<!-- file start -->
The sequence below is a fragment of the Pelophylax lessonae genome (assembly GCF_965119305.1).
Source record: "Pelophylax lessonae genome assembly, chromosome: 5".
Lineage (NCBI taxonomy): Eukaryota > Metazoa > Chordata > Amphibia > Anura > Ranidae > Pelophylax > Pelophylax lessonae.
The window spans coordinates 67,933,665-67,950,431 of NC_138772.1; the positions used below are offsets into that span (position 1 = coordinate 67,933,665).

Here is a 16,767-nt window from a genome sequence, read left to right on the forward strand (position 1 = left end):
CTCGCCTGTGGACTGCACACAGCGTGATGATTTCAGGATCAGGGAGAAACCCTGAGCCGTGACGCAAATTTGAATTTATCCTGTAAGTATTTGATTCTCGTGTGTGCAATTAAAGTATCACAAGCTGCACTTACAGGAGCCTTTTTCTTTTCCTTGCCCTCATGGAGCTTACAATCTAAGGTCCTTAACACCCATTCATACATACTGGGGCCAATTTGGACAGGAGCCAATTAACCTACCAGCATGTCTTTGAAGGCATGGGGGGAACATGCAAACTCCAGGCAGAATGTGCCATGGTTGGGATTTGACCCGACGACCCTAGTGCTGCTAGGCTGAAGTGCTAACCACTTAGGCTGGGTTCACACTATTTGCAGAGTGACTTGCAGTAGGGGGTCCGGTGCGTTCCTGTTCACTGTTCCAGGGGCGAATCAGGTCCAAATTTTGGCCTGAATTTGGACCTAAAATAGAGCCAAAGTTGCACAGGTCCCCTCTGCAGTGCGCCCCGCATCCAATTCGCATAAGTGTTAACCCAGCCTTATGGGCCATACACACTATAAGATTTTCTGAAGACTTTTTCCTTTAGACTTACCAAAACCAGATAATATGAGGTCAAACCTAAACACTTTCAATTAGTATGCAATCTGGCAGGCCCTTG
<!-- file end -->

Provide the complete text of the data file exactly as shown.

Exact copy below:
The sequence below is a fragment of the Pelophylax lessonae genome (assembly GCF_965119305.1).
Source record: "Pelophylax lessonae genome assembly, chromosome: 5".
Lineage (NCBI taxonomy): Eukaryota > Metazoa > Chordata > Amphibia > Anura > Ranidae > Pelophylax > Pelophylax lessonae.
The window spans coordinates 67,933,665-67,950,431 of NC_138772.1; the positions used below are offsets into that span (position 1 = coordinate 67,933,665).

Here is a 16,767-nt window from a genome sequence, read left to right on the forward strand (position 1 = left end):
CTCGCCTGTGGACTGCACACAGCGTGATGATTTCAGGATCAGGGAGAAACCCTGAGCCGTGACGCAAATTTGAATTTATCCTGTAAGTATTTGATTCTCGTGTGTGCAATTAAAGTATCACAAGCTGCACTTACAGGAGCCTTTTTCTTTTCCTTGCCCTCATGGAGCTTACAATCTAAGGTCCTTAACACCCATTCATACATACTGGGGCCAATTTGGACAGGAGCCAATTAACCTACCAGCATGTCTTTGAAGGCATGGGGGGAACATGCAAACTCCAGGCAGAATGTGCCATGGTTGGGATTTGACCCGACGACCCTAGTGCTGCTAGGCTGAAGTGCTAACCACTTAGGCTGGGTTCACACTATTTGCAGAGTGACTTGCAGTAGGGGGTCCGGTGCGTTCCTGTTCACTGTTCCAGGGGCGAATCAGGTCCAAATTTTGGCCTGAATTTGGACCTAAAATAGAGCCAAAGTTGCACAGGTCCCCTCTGCAGTGCGCCCCGCATCCAATTCGCATAAGTGTTAACCCAGCCTTATGGGCCATACACACTATAAGATTTTCTGAAGACTTTTTCCTTTAGACTTACCAAAACCAGATAATATGAGGTCAAACCTAAACACTTTCAATTAGTATGCAATCTGGCAGGCCCTTG